Let’s start with the prep

First things first. It’s worth taking the time to make the right checks on your car so it’s winter-ready. Underlying mechanical issues have a way of being exposed as temperatures plummet, but following the FORCES list of DIY checks can help catch them before they bite.


It may sound obvious, but check you have plenty of fuel in your tank for your journey. Delays, detours and queues lead to plenty of people running out of fuel – not fun when it’s freezing. 


RAC patrols find one in three cars they check are dangerously low on oil, which can cause a breakdown or serious engine damage. Check your oil level is between the minimum and maximum mark on your car's dipstick and top up if necessary.


First, check your tyres for tread depth, correct pressure and general wear and tear. During winter it’s advisable to have 3mm of tread on your tyres to help with traction and grip. Then check your wiper blades for splits, cracks and debris, so they’ll keep your screen nice and clear.


Check your car’s coolant level. The last thing you need is a frozen engine or for your car to overheat. Although it’s a sealed system and shouldn’t need topping up, you should always double check, especially before a long journey.


Check your lights – they’re essential for you to see and be seen. Walk around your car and make sure all lights are working and free from dirt, grime and snow. They get extra dirty during the winter months, so remember to give them a regular clean.


Check your battery – it has to work that much harder in the cold. Check the terminals under the bonnet are clean and tight. If your car struggles to start, it pays to get your battery checked by your local garage.

Screen wash

There’s more muck, dirt and salt on the roads during the winter, so your screenwash gets more of a workout. Check your levels regularly, and top up as needed with a quality additive or pre-mix that’s effective down to at least -15 degrees celsius.


Our top winter tips

Driving in snow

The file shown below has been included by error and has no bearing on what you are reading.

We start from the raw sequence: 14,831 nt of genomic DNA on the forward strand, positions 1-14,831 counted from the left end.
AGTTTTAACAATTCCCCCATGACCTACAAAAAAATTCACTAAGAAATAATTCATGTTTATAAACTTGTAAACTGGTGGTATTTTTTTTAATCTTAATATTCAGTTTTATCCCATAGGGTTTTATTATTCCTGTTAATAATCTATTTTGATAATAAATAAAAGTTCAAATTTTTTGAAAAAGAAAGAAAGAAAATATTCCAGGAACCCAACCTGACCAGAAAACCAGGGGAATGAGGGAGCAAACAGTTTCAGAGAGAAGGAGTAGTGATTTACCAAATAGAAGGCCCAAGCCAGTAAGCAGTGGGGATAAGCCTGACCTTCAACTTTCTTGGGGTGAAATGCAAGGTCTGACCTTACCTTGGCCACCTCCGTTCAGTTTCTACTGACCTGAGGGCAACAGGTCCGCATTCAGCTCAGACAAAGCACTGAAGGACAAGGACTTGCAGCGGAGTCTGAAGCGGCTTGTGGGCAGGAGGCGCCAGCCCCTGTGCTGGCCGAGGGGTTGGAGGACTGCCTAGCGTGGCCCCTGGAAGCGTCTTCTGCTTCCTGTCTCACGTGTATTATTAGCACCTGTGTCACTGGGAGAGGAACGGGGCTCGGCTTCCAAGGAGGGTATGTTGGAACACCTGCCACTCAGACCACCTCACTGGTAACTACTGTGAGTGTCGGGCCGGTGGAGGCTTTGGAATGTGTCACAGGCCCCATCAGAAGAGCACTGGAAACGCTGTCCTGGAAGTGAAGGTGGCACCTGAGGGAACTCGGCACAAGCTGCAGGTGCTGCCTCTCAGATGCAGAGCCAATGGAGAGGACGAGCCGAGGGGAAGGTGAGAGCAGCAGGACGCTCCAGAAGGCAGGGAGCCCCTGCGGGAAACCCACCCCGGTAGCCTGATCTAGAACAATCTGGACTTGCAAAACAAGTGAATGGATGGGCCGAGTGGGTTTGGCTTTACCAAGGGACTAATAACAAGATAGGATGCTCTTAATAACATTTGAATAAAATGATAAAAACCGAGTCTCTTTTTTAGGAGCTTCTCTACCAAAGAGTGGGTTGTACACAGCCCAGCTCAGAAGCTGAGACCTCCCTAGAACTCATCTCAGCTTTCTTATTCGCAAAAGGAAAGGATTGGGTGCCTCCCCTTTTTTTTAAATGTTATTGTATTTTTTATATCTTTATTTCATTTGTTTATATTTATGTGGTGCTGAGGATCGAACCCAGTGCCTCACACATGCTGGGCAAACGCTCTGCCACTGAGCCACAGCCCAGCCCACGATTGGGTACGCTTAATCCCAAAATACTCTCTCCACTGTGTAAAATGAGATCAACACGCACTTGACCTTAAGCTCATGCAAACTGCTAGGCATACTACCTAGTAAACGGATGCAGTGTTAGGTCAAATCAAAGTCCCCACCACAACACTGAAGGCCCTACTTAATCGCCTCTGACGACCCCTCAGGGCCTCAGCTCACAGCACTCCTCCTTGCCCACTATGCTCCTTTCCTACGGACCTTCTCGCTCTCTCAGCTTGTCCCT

Snow and ice can create some of the most difficult and dangerous driving conditions in winter. So use these tips to help you, and your car, stay in control. 


  • Increase your distances. In snow and ice, stopping distances can be up to 10 times longer than in dry conditions.

  • Drive slowly and smoothly. Allow yourself the space to stop within the distance you can see in case of any obstacles in the road. Be smooth – braking, accelerating or turning harshly on icy roads can quickly lead to a loss of control. 

  • Keep the car clear of snow. Give all your windows a wipe down so you can see clearly. Get rid of any snow on the roof so it doesn’t fall and cause problems for you or other drivers.

Driving in fog

When a wintry fog descends, so does your visibility. One of its biggest dangers is that it accumulates in patches and can take drivers by surprise. So use these tips as a guide.  


  • Before entering fog, you should check your mirrors, then slow down.

  • Increase the gap between you and the car in front. As a rule of thumb, double it to four seconds from the recommended two.

  • Switch your wipers and windscreen demister on to give yourself the best visibility possible in the conditions. 

  • Use your fog lights only if visibility drops below 100 metres (roughly the length of a football pitch). When the fog clears, remember to switch them off.

  • Don’t use full beam, because fog reflects the light back, reducing your visibility even further.

  • If you’re really struggling to see ahead of you, wind down your windows at junctions and crossroads to listen out for approaching traffic. Consider stopping until the fog lifts.

Driving in heavy rain

Wet weather can be just as tricky as snow if you don’t drive to the conditions. Luckily, we know a trick or two about how to handle it.


  • Firstly, slow down and leave more space between you and the vehicle in front as stopping distances in rain are increased. A four-second gap is a good measure. 

  • Look out for large or fast-moving vehicles creating spray which reduces visibility.

  • Turn your air conditioning on to stop your windows from misting up.

  • If you break down in heavy rain, keep the bonnet closed while waiting for help to arrive. This helps avoid the electrical system getting soaked.

  • If your steering suddenly feels light, you could be aquaplaning. To regain grip, ease off the accelerator, do not brake and allow your speed to reduce until you gain full control of the steering again. 

Be prepared for a breakdown

Even if you have your car fully prepped for winter, there’s still a chance you could find yourself stranded. Here’s how to be prepared if your car does break down:


  • Keep warm clothes in your car. A spare sleeping bag is a good idea too, in case you need to spend time waiting for help. 

  • Keep a torch and a few basic tools handy.
  • Consider keeping bottles of water in the car as well as emergency food supplies, such as energy bars and chocolate.

  • If you’re setting off on a long journey with snow forecast, pack extra waterproofs, some sturdy footwear, a shovel, a warm drink in a flask and a fully charged mobile phone.